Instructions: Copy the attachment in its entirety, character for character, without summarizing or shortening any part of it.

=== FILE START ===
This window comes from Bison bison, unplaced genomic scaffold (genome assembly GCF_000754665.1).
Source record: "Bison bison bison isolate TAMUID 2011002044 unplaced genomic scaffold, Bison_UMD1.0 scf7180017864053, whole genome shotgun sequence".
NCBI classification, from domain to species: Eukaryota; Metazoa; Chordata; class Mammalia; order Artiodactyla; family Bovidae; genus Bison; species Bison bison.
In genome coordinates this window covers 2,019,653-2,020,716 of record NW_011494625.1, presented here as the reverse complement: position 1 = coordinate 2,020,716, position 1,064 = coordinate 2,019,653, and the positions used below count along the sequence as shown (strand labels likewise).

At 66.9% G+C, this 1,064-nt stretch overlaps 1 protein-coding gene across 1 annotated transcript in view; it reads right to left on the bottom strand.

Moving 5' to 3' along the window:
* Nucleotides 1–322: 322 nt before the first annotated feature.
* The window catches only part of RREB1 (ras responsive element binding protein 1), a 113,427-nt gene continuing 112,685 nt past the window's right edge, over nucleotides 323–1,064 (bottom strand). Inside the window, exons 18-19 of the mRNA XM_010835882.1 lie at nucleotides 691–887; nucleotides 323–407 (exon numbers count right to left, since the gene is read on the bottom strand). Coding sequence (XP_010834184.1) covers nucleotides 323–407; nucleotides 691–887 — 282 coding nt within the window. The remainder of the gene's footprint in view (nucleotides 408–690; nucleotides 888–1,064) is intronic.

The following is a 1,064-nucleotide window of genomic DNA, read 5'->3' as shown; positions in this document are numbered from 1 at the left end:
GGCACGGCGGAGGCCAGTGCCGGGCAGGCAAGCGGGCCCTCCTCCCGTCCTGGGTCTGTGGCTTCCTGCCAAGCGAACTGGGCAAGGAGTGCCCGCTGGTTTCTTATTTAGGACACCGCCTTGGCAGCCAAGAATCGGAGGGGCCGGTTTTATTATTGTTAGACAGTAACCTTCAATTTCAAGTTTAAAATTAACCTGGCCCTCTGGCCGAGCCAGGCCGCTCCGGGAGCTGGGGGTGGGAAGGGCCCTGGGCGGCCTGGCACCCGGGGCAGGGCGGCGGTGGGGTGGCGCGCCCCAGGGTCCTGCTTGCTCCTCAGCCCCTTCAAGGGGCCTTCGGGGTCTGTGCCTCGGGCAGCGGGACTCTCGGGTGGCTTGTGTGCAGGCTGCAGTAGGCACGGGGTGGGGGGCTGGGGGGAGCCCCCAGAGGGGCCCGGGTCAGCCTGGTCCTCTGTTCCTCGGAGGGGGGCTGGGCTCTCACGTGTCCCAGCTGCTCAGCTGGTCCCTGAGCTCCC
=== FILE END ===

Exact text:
This window comes from Bison bison, unplaced genomic scaffold (genome assembly GCF_000754665.1).
Source record: "Bison bison bison isolate TAMUID 2011002044 unplaced genomic scaffold, Bison_UMD1.0 scf7180017864053, whole genome shotgun sequence".
NCBI classification, from domain to species: Eukaryota; Metazoa; Chordata; class Mammalia; order Artiodactyla; family Bovidae; genus Bison; species Bison bison.
In genome coordinates this window covers 2,019,653-2,020,716 of record NW_011494625.1, presented here as the reverse complement: position 1 = coordinate 2,020,716, position 1,064 = coordinate 2,019,653, and the positions used below count along the sequence as shown (strand labels likewise).

At 66.9% G+C, this 1,064-nt stretch overlaps 1 protein-coding gene across 1 annotated transcript in view; it reads right to left on the bottom strand.

Moving 5' to 3' along the window:
* Nucleotides 1–322: 322 nt before the first annotated feature.
* The window catches only part of RREB1 (ras responsive element binding protein 1), a 113,427-nt gene continuing 112,685 nt past the window's right edge, over nucleotides 323–1,064 (bottom strand). Inside the window, exons 18-19 of the mRNA XM_010835882.1 lie at nucleotides 691–887; nucleotides 323–407 (exon numbers count right to left, since the gene is read on the bottom strand). Coding sequence (XP_010834184.1) covers nucleotides 323–407; nucleotides 691–887 — 282 coding nt within the window. The remainder of the gene's footprint in view (nucleotides 408–690; nucleotides 888–1,064) is intronic.

The following is a 1,064-nucleotide window of genomic DNA, read 5'->3' as shown; positions in this document are numbered from 1 at the left end:
GGCACGGCGGAGGCCAGTGCCGGGCAGGCAAGCGGGCCCTCCTCCCGTCCTGGGTCTGTGGCTTCCTGCCAAGCGAACTGGGCAAGGAGTGCCCGCTGGTTTCTTATTTAGGACACCGCCTTGGCAGCCAAGAATCGGAGGGGCCGGTTTTATTATTGTTAGACAGTAACCTTCAATTTCAAGTTTAAAATTAACCTGGCCCTCTGGCCGAGCCAGGCCGCTCCGGGAGCTGGGGGTGGGAAGGGCCCTGGGCGGCCTGGCACCCGGGGCAGGGCGGCGGTGGGGTGGCGCGCCCCAGGGTCCTGCTTGCTCCTCAGCCCCTTCAAGGGGCCTTCGGGGTCTGTGCCTCGGGCAGCGGGACTCTCGGGTGGCTTGTGTGCAGGCTGCAGTAGGCACGGGGTGGGGGGCTGGGGGGAGCCCCCAGAGGGGCCCGGGTCAGCCTGGTCCTCTGTTCCTCGGAGGGGGGCTGGGCTCTCACGTGTCCCAGCTGCTCAGCTGGTCCCTGAGCTCCC